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Screening Resumes: Great Candidates or Just Great Writers?

As a hiring manager, you have to have to decide, based on a résumé, who should be interviewed. There’s no foolproof formula for telling an honest résumé from an exercise in creative writing, but here are red flags to watch for:
Lack of focus. Beware the candidate whose career summary or, worse, job objective claims he or she is the ultimate generalist. Lack of specificity can indicate a lack of commitment.
Long-term jobs. Working for the same company for 10 years or more isn’t necessarily a killer if there has been significant internal movement. But if the candidate has spent more than three or four years in the same job, it may be a sign that he or she lacks ambition and drive.
Lateral moves. A candidate who’s had essentially the same job with three or more organizations could be someone who’s stopped looking for challenges or isn’t interested in developing new skills (or someone who’s been forced to move on for performance-related reasons).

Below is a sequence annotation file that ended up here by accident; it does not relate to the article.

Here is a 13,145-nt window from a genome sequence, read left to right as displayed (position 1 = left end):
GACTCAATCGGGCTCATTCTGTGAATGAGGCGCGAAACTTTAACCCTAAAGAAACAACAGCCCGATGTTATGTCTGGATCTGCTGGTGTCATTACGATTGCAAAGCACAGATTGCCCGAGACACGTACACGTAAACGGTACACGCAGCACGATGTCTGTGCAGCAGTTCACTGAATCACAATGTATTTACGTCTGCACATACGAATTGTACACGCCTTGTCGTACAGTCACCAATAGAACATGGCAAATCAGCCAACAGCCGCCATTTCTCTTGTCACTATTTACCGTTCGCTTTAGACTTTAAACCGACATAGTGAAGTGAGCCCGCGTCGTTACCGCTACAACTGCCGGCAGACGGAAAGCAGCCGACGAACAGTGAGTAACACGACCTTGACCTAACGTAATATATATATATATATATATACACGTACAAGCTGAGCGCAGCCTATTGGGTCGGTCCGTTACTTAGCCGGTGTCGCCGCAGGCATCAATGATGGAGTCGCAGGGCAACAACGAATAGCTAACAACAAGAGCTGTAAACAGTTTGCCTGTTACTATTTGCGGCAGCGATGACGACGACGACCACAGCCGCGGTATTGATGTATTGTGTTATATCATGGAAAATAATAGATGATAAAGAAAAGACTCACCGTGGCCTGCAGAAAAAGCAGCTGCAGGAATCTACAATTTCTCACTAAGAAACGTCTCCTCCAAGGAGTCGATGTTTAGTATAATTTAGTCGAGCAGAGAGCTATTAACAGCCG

Rounded numbers and weasel words. Look for specifics. What does “substantially increased” revenue really mean? Beware of vague language as well: What does “enhanced” mean, for example.
Responsibilities without a title. A candidate who claims to have run a department, but whose job title was “assistant,” may be exaggerating his or her role. Or the person may have worked for an incompetent manager. Find out before you hire.
Superman/Superwoman. Some candidates inflate job results; others overstate job responsibilities hoping that the hiring manager will see him or her as a bargain. Maybe the candidate really is being underutilized and is looking for a challenge. Or maybe he or she has an inflated sense of self-worth that wouldn’t mesh with your present team, in which case you should steer clear.